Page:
The United States military has been involved in Afghanistan since October 2001, and while involvement is now in its second phase, even that is now entering its seventh year – longer than America’s involvement in World War I and World War II combined. Yet, the more than 19 years is actually relatively short compared to such seemingly endless conflicts including the Spanish Reconquista and the Roman-Persian Wars, which spanned hundreds of years, depending on the historian one cites.
Then on the other end of the spectrum, there are those wars that were seemingly over in the flash of a muzzle. Little more than border conflicts in most cases, the wars were still tragically deadly for those who took part. While some may use different qualifiers than I have in my analysis, here is my take on the five shortest wars in all of history.
The Slovenian Independence War of 1991
The breakup of the former Yugoslavia was anything but civil and between 1991 and 2001 it consisted of several separate but related ethnic conflicts and wars of independence. The longest and deadliest of the conflicts included the four-year-long Croatian War of Independence and the three-year-long Bosnian War. However, the first of the wars was actually the shortest.
Known as the Ten-Day War, it began on June 26, 1991, after Slovenia seceded from Yugoslavia, but after mounting a successful defense that stopped the advances of the Yugoslav People’s Army, peace negotiations began on July 7. Slovenia achieved its independence with little loss of life – but the subsequent wars would be far deadlier.
Russo-Georgian War of 2008
By some accounts, it was a 12-day war and by others, it was actually six-days. Either way, the Russo-Georgian War of 2008 was a hasty conflict that resulted in a Russian victory, a loss of Georgian territory, and recognition of the two quasi-independent states of South Ossetia and Abkhazia.
It was the first time since the fall of the Soviet Union that the Russian military engaged an independent state while it also set the stage for other former Soviet republics to join NATO.
Six-Day War of 1967
Truly lasting six days, this war saw a swift Israeli victory against Egypt, Syria, Jordan and Iraq. It was a stunning assault as Egypt had amassed some 1,000 tanks and upwards of 100,000 soldiers on the border in the Sinai. The Arab powers expected that Israel would back down and instead the Jewish state launched a devastating attack that took out Egypt’s air force.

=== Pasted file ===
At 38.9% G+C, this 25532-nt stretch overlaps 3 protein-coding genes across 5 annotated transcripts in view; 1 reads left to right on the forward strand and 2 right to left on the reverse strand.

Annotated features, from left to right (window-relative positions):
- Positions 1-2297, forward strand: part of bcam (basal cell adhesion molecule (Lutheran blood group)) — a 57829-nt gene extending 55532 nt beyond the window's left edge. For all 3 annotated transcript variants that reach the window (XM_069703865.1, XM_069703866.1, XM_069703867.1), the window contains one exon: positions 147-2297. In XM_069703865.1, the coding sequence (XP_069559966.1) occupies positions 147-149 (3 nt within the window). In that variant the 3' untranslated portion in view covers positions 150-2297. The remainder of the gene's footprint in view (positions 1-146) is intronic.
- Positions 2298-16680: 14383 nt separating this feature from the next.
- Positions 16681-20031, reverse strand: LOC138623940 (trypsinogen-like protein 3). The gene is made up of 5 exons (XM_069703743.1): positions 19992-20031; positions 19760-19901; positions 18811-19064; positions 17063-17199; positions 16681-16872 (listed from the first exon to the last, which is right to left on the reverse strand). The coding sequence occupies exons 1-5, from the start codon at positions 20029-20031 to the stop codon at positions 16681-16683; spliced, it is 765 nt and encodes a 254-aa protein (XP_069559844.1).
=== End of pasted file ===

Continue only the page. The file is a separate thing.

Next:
By the time the war ended, Israel had successfully attacked eastern Jerusalem, the Gaza Strip, the Sinai Peninsula, the West Bank and the Golan Heights nearly tripling its territory. While the war set the stage for the 1973 Yom Kippur War six years later, the rugged terrain held by Israel helped the nation secure its borders.
Football War of 1969
There are times that American sports may seem like a war, and fans may even be ready for a fight, but nothing in the United States comes close to the 100-hour-long war between El Salvador and Honduras in the summer of 1969 that was triggered during a qualifying game for the following year’s 1970 World Cup.
While actual fighting began after El Salvador won the football (soccer) match 3-2 in extra time and riots broke out, tensions had been high due to immigration issues and land reform. Finally on July 14, 1969 the situation boiled over and for the next three and half days the two sides bought on war that resulted in the deaths of as many as 3,000 people and led to the eventual Salvadoran Civil War that broke out a decade later.
Anglo-Zanzibar War of 1896
During the reign of Queen Victoria the British Army engaged in many “Little Wars,” but none were as small in scale or as short as the Anglo-Zanzibar War. Lasting only 45 minutes, it began after the death of the pro-British Sultan Hamad bin Thuwaini. When his nephew Khalid bin Bargash seized power over another pro-British claimant to the throne, the British demanded Bargash abdicate.
He refused, and then fortified the palace.
The British landed parties of Royal Marines to support the “loyalist” regular army of Zanzibar under Muhammed and then the Royal Navy opened fire. As the palace was shelled Bargash escaped to the German consulate. He then made his way to the German-controlled city of Dar es Salaam, where he lived in exile until the city was captured by the British in 1916 during World War I.
Upwards of 500 soldiers loyal to Bargash died, while just one British soldier was wounded. When Bargash was capture during World War I, he was forced to pay for the damage to the palace sustained 20 years earlier.
Peter Suciu is a Michigan-based writer who has contributed to more than four dozen magazines, newspapers, and websites. He regularly writes about military small arms and is the author of several books on military headgear including A Gallery of Military Headdress, which is available on Amazon.com.